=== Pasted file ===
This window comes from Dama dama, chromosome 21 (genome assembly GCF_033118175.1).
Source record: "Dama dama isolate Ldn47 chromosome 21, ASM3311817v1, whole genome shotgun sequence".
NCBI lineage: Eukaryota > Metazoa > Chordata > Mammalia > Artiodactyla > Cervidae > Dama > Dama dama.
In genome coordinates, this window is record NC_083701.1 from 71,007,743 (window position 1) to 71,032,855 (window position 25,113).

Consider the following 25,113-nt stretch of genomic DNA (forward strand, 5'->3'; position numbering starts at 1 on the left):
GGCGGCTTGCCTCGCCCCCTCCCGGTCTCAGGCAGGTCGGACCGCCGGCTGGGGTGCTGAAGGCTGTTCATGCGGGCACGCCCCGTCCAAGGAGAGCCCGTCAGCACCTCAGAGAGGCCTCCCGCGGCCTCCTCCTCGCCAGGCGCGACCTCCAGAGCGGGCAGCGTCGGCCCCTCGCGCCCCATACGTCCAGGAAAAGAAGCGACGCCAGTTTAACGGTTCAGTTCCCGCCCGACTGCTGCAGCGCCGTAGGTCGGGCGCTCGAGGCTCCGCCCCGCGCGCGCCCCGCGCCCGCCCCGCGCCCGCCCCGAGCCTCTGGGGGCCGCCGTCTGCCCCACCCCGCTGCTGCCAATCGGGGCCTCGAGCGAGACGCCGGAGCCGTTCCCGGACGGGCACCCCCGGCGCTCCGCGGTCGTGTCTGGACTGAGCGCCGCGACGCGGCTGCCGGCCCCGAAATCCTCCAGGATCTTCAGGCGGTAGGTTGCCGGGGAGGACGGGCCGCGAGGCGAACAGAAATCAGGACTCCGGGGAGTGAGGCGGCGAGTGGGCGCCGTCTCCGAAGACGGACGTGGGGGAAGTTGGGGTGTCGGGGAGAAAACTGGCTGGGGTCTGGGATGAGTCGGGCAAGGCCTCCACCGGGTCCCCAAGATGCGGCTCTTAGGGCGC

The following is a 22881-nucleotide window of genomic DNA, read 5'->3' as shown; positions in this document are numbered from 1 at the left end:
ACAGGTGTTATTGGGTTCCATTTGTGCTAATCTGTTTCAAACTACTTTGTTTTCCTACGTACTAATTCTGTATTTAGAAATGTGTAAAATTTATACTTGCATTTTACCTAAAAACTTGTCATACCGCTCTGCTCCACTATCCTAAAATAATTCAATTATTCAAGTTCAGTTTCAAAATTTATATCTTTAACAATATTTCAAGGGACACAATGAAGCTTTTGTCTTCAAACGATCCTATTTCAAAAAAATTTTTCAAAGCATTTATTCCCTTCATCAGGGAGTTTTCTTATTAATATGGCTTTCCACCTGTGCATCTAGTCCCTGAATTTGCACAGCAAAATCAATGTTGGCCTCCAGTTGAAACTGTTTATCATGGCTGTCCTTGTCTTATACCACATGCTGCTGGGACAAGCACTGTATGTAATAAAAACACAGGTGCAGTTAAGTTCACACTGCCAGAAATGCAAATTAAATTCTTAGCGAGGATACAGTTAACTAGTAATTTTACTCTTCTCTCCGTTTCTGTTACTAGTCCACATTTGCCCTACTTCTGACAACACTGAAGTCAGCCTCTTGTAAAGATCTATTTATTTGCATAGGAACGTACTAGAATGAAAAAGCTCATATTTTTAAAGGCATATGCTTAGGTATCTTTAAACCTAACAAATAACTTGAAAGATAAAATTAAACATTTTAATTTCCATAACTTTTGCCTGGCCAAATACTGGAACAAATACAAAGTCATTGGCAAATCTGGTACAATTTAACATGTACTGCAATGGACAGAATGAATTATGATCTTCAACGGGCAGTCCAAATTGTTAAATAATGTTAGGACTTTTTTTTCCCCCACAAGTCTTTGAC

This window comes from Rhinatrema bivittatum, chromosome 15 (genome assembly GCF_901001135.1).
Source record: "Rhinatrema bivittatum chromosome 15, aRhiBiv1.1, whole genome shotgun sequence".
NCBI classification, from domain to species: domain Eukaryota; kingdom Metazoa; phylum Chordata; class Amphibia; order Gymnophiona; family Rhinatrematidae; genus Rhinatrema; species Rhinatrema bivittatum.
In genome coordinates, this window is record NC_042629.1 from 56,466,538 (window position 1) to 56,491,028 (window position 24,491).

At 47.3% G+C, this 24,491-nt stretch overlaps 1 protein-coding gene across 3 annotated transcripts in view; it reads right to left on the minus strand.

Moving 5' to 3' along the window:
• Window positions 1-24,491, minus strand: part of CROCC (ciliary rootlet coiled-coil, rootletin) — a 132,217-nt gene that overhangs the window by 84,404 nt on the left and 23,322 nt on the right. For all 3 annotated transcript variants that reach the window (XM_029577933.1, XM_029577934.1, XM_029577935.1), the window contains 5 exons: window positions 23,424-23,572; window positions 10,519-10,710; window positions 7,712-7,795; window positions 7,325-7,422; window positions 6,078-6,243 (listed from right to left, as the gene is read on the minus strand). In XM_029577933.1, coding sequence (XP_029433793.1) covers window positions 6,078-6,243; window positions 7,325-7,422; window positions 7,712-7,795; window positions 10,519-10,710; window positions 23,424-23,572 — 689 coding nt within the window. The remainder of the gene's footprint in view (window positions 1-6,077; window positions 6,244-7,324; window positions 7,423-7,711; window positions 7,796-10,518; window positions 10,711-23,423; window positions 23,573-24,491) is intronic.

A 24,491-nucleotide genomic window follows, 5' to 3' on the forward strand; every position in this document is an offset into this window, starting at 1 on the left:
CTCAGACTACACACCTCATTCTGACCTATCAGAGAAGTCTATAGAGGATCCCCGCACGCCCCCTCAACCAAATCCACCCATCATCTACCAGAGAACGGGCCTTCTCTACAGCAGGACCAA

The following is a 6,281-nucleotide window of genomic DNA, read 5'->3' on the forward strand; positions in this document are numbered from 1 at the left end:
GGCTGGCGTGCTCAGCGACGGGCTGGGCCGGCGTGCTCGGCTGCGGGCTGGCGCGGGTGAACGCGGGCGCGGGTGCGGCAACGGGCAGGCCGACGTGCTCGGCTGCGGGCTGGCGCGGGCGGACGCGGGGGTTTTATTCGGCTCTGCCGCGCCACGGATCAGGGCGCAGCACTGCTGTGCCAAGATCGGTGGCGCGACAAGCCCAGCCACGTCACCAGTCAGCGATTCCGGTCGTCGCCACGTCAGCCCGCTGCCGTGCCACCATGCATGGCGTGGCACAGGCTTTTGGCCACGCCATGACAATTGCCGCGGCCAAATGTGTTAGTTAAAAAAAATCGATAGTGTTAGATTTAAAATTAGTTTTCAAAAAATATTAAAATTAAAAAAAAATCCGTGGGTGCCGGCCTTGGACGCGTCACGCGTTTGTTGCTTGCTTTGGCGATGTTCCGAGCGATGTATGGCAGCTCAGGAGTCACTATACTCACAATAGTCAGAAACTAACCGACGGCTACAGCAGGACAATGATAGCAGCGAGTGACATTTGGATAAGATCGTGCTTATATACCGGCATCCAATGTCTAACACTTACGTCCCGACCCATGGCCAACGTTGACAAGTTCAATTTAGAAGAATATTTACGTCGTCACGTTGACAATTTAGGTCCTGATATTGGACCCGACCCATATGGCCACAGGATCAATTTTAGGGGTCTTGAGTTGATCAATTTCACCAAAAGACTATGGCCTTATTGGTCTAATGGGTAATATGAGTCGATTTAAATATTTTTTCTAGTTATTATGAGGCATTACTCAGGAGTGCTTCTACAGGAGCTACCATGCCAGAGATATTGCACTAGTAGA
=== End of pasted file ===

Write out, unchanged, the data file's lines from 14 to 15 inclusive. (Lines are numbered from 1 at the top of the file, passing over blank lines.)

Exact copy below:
Moving 5' to 3' along the window:
• Window positions 1-24,491, minus strand: part of CROCC (ciliary rootlet coiled-coil, rootletin) — a 132,217-nt gene that overhangs the window by 84,404 nt on the left and 23,322 nt on the right. For all 3 annotated transcript variants that reach the window (XM_029577933.1, XM_029577934.1, XM_029577935.1), the window contains 5 exons: window positions 23,424-23,572; window positions 10,519-10,710; window positions 7,712-7,795; window positions 7,325-7,422; window positions 6,078-6,243 (listed from right to left, as the gene is read on the minus strand). In XM_029577933.1, coding sequence (XP_029433793.1) covers window positions 6,078-6,243; window positions 7,325-7,422; window positions 7,712-7,795; window positions 10,519-10,710; window positions 23,424-23,572 — 689 coding nt within the window. The remainder of the gene's footprint in view (window positions 1-6,077; window positions 6,244-7,324; window positions 7,423-7,711; window positions 7,796-10,518; window positions 10,711-23,423; window positions 23,573-24,491) is intronic.